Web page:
I am excited to start this novel project, which combines gene editing, advanced imaging, animal behaviour and computational biology expertise at the Centre for Developmental Neurobiology to visualise and investigate the role of alle-specific gene expression in the brain of a living animal. Although this work addresses a basic biological question, the outcome has the potential to critically inform our understanding of the severity variability for certain mental illnesses seen across the affected human population.”Professor Robert Hindges, Team Lead, Professor of Developmental Neurobiology
09 November 2023
BBSRC Pioneer Award funds research into the impact of allele-biased gene expression on animal physiology
Professor Hindges, Professor Houart, and Dr Ch’ng at the Centre for Developmental Neurobiology will establish a novel zebrafish model to study the consequences of imbalanced gene expression.
The 2-year project “Measuring impact of allele-biased gene expression on animal physiology” will generate zebrafish models to study how Allele-Specific Expression (ASE) in the brain affects behaviour. The insights from this project have great potential to explain physiological and behavioural variabilities across individuals.
Every gene in the human genome has two alleles, one paternal copy and one maternal copy. It is expected that both alleles would be expressed similarly, however, this is not always the case. One exception to this is ASE, where one allele is preferentially expressed. This means that mutations occurring in one allele could have differential effects depending on the level of expression in the mutated allele.
Recent large-scale RNA sequencing detects that ASE occurs in genes expressed in the human brain. The extent and consequence of brain ASE, however, are still unknown as no study to date has been able to live observe and measure the impact of ASE at tissue and organismal levels. This project will use zebrafish to generate a live animal model to study ASE throughout the life cycle and perform physiological and behavioural observations.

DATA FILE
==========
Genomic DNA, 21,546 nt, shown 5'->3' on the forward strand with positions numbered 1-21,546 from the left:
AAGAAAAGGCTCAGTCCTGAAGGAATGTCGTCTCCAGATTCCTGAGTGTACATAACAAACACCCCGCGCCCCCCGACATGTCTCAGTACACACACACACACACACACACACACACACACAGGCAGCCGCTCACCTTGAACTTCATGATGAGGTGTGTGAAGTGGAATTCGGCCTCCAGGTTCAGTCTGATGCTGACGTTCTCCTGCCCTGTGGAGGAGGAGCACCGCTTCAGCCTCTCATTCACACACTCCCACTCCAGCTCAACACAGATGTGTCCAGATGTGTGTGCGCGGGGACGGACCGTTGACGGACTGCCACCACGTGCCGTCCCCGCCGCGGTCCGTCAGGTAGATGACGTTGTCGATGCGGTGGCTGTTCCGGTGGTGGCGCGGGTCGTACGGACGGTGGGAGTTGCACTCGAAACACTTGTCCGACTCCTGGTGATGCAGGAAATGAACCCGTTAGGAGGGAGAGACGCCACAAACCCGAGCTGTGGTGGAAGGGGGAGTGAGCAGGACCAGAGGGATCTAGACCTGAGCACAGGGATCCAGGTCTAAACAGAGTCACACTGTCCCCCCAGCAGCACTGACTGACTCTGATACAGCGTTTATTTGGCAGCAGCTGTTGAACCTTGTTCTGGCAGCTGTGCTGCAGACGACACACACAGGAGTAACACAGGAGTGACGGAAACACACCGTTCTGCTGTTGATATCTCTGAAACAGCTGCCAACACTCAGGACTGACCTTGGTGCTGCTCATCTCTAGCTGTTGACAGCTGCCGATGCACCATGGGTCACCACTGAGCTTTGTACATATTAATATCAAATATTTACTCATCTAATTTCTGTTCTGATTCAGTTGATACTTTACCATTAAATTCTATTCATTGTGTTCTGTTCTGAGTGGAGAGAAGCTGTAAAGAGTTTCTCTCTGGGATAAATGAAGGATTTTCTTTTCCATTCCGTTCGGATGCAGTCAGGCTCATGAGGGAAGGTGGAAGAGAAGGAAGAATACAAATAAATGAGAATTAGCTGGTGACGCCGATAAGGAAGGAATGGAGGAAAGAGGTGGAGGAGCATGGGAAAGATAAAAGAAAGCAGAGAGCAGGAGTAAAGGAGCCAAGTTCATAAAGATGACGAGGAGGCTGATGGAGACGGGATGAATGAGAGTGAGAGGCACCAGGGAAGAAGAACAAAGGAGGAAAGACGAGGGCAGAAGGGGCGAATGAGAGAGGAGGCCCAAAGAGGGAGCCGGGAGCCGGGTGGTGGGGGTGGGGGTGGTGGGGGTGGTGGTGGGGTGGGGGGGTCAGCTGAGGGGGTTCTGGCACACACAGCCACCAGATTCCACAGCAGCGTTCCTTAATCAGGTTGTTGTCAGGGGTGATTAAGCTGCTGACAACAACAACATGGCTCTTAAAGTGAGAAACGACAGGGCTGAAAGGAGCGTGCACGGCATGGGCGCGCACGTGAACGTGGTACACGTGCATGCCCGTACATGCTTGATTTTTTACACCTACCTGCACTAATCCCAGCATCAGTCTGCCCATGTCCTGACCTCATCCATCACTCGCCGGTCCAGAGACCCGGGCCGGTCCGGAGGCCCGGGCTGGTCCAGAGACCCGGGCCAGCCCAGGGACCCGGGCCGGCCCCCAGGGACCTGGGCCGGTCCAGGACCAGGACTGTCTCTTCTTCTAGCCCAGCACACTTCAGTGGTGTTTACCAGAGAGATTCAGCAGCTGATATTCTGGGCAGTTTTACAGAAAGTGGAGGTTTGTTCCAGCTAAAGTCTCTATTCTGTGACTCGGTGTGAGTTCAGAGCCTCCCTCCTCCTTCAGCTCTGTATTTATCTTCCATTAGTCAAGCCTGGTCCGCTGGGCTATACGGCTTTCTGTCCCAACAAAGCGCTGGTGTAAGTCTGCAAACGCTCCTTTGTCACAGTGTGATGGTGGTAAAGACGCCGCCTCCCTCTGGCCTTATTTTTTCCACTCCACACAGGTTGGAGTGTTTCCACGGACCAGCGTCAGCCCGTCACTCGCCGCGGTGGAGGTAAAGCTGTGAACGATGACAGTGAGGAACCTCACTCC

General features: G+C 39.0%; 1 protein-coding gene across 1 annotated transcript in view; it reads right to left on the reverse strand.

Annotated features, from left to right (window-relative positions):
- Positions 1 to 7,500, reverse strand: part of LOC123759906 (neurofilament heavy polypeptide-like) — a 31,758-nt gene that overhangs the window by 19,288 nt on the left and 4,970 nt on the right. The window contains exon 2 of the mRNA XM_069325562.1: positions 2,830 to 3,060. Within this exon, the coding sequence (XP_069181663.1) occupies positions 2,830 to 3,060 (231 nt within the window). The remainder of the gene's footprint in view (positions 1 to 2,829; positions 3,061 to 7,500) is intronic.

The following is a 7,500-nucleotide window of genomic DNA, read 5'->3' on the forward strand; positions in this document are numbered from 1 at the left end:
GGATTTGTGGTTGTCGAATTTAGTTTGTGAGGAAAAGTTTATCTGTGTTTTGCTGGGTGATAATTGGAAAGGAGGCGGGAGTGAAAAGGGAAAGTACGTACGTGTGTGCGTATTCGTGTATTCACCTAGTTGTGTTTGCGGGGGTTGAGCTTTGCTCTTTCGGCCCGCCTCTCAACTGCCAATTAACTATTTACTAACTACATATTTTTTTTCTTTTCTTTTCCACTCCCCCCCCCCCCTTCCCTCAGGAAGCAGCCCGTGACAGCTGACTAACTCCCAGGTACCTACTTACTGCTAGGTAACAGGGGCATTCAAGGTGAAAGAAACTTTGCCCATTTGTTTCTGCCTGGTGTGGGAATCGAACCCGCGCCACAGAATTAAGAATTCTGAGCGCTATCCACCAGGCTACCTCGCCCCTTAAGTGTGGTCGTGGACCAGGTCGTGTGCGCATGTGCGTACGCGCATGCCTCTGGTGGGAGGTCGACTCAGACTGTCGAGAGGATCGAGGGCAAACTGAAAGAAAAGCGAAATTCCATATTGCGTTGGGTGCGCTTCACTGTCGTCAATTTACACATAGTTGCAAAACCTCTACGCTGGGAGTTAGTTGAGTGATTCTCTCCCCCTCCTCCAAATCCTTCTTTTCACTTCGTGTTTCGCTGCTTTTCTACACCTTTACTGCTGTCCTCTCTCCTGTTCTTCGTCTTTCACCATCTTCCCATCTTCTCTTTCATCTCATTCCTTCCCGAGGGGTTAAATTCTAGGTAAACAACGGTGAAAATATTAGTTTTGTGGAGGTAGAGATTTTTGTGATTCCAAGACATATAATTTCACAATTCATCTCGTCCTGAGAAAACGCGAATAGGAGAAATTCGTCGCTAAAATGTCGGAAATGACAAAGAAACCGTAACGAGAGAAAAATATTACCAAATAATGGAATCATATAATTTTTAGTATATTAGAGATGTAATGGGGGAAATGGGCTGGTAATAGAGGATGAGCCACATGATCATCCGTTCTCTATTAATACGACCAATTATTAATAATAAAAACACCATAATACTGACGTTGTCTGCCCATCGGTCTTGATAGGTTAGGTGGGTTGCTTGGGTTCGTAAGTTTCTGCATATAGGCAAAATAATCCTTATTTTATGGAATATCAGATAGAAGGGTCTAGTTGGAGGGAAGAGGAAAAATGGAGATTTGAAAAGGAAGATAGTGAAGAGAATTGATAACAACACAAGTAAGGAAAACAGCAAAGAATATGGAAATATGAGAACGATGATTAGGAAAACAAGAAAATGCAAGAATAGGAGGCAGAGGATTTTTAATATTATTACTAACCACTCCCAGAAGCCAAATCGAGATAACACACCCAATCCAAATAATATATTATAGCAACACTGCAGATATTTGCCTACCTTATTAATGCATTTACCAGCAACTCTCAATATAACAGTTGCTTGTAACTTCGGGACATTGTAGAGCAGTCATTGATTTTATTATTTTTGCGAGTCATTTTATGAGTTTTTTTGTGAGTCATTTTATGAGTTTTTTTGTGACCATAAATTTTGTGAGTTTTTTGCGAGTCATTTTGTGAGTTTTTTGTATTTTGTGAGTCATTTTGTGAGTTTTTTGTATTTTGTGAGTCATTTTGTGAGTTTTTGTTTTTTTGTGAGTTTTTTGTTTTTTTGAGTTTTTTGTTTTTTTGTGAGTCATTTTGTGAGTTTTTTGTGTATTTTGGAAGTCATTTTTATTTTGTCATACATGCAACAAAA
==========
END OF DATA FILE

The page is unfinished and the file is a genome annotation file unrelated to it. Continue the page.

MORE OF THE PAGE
This project aims to determine whether ASE is truly random, whether there is a pattern to allele preference across development, whether it affects brain function in predictable ways and whether it leads to predictable behaviour traits.
The UK Research & Innovation Biotechnology and Biological Sciences Research Council Pioneer Award is given to an original, early-stage research project with the potential to transform our fundamental understanding of biological systems. The project should explore visionary and untested ideas and must be:
- be original and visionary, challenging current thinking and paradigms
- focus on revealing novel insights and theories relating to our fundamental understanding of biological systems
- be early-stage and untested